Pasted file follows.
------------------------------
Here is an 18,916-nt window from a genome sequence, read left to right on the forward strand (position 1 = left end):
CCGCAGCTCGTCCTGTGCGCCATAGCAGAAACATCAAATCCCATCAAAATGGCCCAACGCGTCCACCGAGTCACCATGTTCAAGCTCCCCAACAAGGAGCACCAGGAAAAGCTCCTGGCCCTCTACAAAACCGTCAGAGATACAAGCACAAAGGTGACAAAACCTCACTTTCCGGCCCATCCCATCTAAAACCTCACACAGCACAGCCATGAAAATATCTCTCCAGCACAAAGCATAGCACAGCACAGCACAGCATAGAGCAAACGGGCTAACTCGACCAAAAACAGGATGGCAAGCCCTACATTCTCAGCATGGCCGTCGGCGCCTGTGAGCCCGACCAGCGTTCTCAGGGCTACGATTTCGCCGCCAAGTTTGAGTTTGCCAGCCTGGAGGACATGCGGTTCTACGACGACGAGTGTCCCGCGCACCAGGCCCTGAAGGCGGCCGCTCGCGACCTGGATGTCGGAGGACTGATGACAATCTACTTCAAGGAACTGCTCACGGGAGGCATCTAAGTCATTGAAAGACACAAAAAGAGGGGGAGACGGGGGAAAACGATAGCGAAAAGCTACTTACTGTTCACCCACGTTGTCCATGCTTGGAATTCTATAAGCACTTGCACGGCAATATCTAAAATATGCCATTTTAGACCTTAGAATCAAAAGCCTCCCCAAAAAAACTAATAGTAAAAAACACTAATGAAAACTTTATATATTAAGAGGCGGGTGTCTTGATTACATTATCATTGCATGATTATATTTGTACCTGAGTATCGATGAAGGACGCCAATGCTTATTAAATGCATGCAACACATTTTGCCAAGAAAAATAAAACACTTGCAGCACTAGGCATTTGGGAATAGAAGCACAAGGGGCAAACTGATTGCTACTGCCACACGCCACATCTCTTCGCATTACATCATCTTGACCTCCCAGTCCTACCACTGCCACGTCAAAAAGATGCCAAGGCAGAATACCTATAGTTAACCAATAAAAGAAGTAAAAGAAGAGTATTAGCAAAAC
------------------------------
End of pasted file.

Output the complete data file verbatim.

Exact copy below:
Here is an 18,916-nt window from a genome sequence, read left to right on the forward strand (position 1 = left end):
CCGCAGCTCGTCCTGTGCGCCATAGCAGAAACATCAAATCCCATCAAAATGGCCCAACGCGTCCACCGAGTCACCATGTTCAAGCTCCCCAACAAGGAGCACCAGGAAAAGCTCCTGGCCCTCTACAAAACCGTCAGAGATACAAGCACAAAGGTGACAAAACCTCACTTTCCGGCCCATCCCATCTAAAACCTCACACAGCACAGCCATGAAAATATCTCTCCAGCACAAAGCATAGCACAGCACAGCACAGCATAGAGCAAACGGGCTAACTCGACCAAAAACAGGATGGCAAGCCCTACATTCTCAGCATGGCCGTCGGCGCCTGTGAGCCCGACCAGCGTTCTCAGGGCTACGATTTCGCCGCCAAGTTTGAGTTTGCCAGCCTGGAGGACATGCGGTTCTACGACGACGAGTGTCCCGCGCACCAGGCCCTGAAGGCGGCCGCTCGCGACCTGGATGTCGGAGGACTGATGACAATCTACTTCAAGGAACTGCTCACGGGAGGCATCTAAGTCATTGAAAGACACAAAAAGAGGGGGAGACGGGGGAAAACGATAGCGAAAAGCTACTTACTGTTCACCCACGTTGTCCATGCTTGGAATTCTATAAGCACTTGCACGGCAATATCTAAAATATGCCATTTTAGACCTTAGAATCAAAAGCCTCCCCAAAAAAACTAATAGTAAAAAACACTAATGAAAACTTTATATATTAAGAGGCGGGTGTCTTGATTACATTATCATTGCATGATTATATTTGTACCTGAGTATCGATGAAGGACGCCAATGCTTATTAAATGCATGCAACACATTTTGCCAAGAAAAATAAAACACTTGCAGCACTAGGCATTTGGGAATAGAAGCACAAGGGGCAAACTGATTGCTACTGCCACACGCCACATCTCTTCGCATTACATCATCTTGACCTCCCAGTCCTACCACTGCCACGTCAAAAAGATGCCAAGGCAGAATACCTATAGTTAACCAATAAAAGAAGTAAAAGAAGAGTATTAGCAAAAC